State tax clarification gives boost to art lovers

California art lovers, rarely at the top of the state’s priority list when it comes to budgeting and policy, got some good news: The price tag of the vanity license plates known as Arts Plates is largely tax deductible.

The clarification from a senior staff attorney at the Franchise Tax Board, written Nov. 25 and publicly released this week, means that funding for the California Arts Council is all but certain to increase. That’s because the ability to deduct the cost from income taxes is an added inducement to buyers.

The 11-member council – with nine of its members appointed by the governor — relies on the vanity plate for nearly two-thirds of its funding. Of the council’s total $5.6 million annual budget – about a fourth of what it was six years ago – some $3.2 million comes from the sale of the plate.  With the state facing another major budget shortage, the council’s General Fund support, about $1.1 million, could be in jeopardy. The council has 18 staff members, according to the state Finance Department.

“It’s a crucial time for the arts in California,” said Malissa Feruzzi Shriver, chair of the California Arts Council. “Our economy relies on creative minds, artistic organizations and innovative workers, yet our per capita state investment in the arts is the lowest in the nation. Individuals and businesses can help change that by buying Arts Plates, especially for the upcoming holidays and as part of end-of-year charitable donations.”

“One million cars with California Arts Plates would mean close to $40 million for the arts,” continued Feruzzi Shriver. “That would put California near the top in arts funding rather than dead last.”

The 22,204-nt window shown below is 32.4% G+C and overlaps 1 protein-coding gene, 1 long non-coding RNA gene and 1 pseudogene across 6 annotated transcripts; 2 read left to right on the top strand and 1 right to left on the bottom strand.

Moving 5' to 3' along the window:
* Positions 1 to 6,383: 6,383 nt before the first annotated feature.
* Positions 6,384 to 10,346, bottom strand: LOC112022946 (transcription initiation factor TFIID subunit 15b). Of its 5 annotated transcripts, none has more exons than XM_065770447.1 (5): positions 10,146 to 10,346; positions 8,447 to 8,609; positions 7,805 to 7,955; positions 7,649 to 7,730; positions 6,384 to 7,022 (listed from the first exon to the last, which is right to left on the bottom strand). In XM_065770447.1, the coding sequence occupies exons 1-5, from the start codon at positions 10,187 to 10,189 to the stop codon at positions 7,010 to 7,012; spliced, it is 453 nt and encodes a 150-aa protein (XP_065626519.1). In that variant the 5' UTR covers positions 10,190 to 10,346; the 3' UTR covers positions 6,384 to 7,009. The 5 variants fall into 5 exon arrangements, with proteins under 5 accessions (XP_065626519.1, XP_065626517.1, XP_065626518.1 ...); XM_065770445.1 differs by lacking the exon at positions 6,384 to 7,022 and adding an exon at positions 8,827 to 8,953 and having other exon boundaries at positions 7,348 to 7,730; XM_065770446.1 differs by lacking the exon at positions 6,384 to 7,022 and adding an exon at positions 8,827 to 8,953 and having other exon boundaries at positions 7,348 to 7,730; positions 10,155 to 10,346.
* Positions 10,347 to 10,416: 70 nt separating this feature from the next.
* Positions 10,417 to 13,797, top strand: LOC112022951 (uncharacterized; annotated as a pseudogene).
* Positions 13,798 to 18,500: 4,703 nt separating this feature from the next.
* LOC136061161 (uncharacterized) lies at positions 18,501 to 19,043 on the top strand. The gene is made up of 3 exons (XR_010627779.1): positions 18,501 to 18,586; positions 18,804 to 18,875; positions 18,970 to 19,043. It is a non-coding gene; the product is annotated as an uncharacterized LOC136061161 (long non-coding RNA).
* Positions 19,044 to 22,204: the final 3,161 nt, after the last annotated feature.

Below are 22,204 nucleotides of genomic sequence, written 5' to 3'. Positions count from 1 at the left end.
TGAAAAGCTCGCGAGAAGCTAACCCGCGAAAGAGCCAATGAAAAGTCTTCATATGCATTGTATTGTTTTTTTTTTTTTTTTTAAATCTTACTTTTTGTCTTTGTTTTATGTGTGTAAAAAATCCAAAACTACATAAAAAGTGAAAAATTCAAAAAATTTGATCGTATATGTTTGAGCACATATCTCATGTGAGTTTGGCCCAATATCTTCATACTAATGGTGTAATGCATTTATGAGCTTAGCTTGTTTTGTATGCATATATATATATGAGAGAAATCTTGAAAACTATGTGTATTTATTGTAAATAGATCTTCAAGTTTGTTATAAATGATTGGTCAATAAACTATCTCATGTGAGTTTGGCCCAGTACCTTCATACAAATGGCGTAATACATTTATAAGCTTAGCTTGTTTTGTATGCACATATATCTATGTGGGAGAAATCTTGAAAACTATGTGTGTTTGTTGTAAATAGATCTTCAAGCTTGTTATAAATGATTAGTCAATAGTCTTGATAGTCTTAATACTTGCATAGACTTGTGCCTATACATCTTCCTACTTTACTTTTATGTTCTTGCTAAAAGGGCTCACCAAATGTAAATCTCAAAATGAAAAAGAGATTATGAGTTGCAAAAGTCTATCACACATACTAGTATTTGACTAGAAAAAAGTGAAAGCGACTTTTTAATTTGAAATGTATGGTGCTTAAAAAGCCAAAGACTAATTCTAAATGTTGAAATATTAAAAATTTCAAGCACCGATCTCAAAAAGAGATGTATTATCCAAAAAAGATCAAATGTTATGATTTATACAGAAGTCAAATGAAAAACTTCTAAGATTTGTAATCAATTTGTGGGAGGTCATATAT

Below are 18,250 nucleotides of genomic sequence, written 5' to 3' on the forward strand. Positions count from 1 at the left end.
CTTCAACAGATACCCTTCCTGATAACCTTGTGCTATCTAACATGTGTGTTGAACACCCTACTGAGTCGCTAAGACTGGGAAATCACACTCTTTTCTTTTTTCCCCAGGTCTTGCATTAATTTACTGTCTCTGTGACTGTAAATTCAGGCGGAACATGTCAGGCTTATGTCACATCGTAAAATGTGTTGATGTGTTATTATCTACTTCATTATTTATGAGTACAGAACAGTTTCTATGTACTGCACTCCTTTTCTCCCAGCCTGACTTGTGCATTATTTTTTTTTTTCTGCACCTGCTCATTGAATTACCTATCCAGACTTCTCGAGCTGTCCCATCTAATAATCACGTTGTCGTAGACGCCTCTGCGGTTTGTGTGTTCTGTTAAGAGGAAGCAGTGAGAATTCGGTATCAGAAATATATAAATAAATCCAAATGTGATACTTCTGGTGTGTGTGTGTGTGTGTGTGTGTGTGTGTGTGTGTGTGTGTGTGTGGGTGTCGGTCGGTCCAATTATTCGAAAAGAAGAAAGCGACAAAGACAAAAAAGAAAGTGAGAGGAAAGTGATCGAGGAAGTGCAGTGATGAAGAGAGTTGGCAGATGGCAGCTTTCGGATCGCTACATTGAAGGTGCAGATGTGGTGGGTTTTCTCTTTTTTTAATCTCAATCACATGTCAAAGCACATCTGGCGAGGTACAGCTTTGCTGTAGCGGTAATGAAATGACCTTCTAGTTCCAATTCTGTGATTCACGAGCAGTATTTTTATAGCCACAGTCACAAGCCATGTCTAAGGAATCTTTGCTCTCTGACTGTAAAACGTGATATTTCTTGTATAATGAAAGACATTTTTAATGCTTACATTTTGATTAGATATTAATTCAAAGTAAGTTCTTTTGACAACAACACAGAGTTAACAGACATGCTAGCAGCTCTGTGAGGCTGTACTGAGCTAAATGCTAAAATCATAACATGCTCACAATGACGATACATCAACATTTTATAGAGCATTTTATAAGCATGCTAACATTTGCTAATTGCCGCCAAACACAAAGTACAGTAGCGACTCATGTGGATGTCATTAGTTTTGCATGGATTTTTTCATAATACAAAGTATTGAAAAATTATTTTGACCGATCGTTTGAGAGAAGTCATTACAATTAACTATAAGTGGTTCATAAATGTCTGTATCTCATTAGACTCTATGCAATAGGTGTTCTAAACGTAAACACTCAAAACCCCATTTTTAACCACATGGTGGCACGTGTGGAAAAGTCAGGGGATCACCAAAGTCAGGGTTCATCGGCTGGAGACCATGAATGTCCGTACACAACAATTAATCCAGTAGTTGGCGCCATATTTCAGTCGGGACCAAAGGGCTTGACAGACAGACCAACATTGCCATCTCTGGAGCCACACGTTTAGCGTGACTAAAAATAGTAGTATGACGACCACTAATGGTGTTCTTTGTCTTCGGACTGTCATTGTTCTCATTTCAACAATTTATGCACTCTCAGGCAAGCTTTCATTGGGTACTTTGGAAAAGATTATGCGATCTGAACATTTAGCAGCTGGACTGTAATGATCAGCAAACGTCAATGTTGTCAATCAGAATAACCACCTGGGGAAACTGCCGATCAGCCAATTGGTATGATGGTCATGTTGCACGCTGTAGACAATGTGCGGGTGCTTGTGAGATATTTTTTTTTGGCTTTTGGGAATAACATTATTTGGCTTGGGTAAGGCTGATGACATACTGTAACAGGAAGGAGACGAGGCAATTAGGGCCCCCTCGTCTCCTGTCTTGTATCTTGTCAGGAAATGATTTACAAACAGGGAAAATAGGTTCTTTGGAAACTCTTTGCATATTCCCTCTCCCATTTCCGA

Currently the state’s per capita investment in the arts is around 10 cents per person even with the Arts Plate funds, putting California in last place compared to other states in the nation, the council noted.

The tax deduction, which has been under discussion for years, applies to the amount paid above the cost of a conventional plate. The plates cost $50 for the standard version and $98 for a custom version. The council gets about $35. About 90 percent of the money goes directly to arts programs, the council says.

“Taxpayers who pay the additional fee are entitled to treat it as a charitable contribution the difference between the amounts paid for the Arts Council license plate and a regular California license plate,” wrote senior tax counsel Michael D. Vigil.

The California Arts Council is the state agency that advances California through the arts and creativity, and the agency’s programs emphasize arts for children and communities.

The Arts Plate, designed by California artist Wayne Thiebaud, first hit the roadways in 1994. Since then sales and renewals of the plate have provided over $20 million for the arts in California. Fees for sales and renewals of the Arts Plate go directly into the Arts Plate Fund, minus the Department of Motor Vehicles’ cost to fabricate and administer the plate.

Contact John Howard at

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